Road to peace

SO JIMMY Carter was proved right where the Israeli establishment was proved wrong — the road to peace in Palestine does lie through negotiations. Hamas stands ready to accept the Palestinian people’s verdict on the two-state solution provided pre-’67 war boundaries are honoured.

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Published: Wed 23 Apr 2008, 9:00 AM

Last updated: Sun 5 Apr 2015, 3:54 PM

Israel will no doubt point to Hamas’ refusal to accept a unilateral ceasefire and the question of officially recognising the Jewish state, but it needs appreciating that Carter’s efforts mean Hamas will no longer undermine Abbas’ efforts at negotiating the final solution with the US and Israel.

It is significant that Hamas is willing to accept a people’s referendum even if the final result is at odds with the organisation’s own working philosophy of not conceding on the recognition issue, a point that the West has associated as part and parcel of the final solution. Despite the logjam of late, and Palestinian organisations’ internal power tussles, the offer betrays democratic practice that catapulted Hamas to the top of the Palestinian power structure in the Jan ’06 general election. It continues to be a miscarriage of justice that instead of welcoming democratic nuances in the Middle East, the West chose to come down hard on Hamas and extended the Palestinian people the most unfair punishment instead.

Being associated with the Middle East crisis and attempts at its solutions since his days in the House, Carter comes across as a straight talking practitioner who realises the importance of Washington’s latest thrust and George Bush’s attempts to breathe life in the peace process before his time in Washington is over. It is now time for the state department to follow up the good work with a charged blow of its own, leaning on Israel to respect peace moves and finally come round to a solution. So far, Israel’s best commitment to peace has been empty rhetoric, as amply displayed immediately after Annapolis. No sooner than Bush and Co resumed normal business had Olmert decided to press ahead with expanding settlements he had promised to halt as part of the peace plan.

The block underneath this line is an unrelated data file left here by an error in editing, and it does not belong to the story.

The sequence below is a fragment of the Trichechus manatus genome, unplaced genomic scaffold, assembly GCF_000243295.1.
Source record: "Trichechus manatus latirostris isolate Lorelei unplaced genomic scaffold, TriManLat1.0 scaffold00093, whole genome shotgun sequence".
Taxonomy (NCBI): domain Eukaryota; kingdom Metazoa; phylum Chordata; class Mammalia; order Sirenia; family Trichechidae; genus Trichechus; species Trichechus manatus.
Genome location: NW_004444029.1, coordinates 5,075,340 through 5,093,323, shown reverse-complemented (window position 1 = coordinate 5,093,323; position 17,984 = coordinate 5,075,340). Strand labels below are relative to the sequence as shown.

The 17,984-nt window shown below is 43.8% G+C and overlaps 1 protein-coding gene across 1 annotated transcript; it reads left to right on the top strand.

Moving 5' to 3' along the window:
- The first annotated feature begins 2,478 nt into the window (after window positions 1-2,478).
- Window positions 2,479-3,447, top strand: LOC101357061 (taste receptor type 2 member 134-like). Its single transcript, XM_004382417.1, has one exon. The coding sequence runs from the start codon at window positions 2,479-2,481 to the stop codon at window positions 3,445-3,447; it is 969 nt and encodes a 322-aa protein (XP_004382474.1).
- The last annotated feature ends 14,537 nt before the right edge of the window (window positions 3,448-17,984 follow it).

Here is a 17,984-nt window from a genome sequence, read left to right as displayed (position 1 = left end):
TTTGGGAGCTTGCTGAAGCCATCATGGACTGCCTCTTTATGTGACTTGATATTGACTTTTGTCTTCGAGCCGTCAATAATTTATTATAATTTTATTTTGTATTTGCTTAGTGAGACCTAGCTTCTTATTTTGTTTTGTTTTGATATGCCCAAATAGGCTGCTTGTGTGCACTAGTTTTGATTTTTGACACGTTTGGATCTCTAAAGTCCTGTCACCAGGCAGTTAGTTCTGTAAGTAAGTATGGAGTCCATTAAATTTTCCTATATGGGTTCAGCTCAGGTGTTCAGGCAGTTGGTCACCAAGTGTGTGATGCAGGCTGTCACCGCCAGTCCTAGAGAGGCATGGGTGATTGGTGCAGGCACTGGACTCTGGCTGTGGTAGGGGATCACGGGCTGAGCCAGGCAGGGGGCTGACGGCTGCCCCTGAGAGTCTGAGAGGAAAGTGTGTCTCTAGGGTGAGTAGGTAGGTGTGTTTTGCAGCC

To his discredit, Olmert remains without a feather in his cap. Lacking military experience most Israeli heads of state have prided their leadership qualities for, he came on the promise of being quick on the draw when it came to Israel’s present security and future ambitions. But with continuous falling out within his cabinet, not helped by the summer of ‘06’s shameful embarrassment at the hands of Hezbollah in Lebanon, he remains a statesman without much to celebrate. Perhaps the realisation can still dawn on him that in respecting overwhelming international opinion, not to mention the most basic demands of civility, he can do the Middle East the greatest service yet by promising to come clean and pledging to support the peace process. The costs involved in letting the present wave of initiative go begging are catastrophic. There will be no stopping the bloodletting that will follow if this window of peace also closes without letting some sunshine in.



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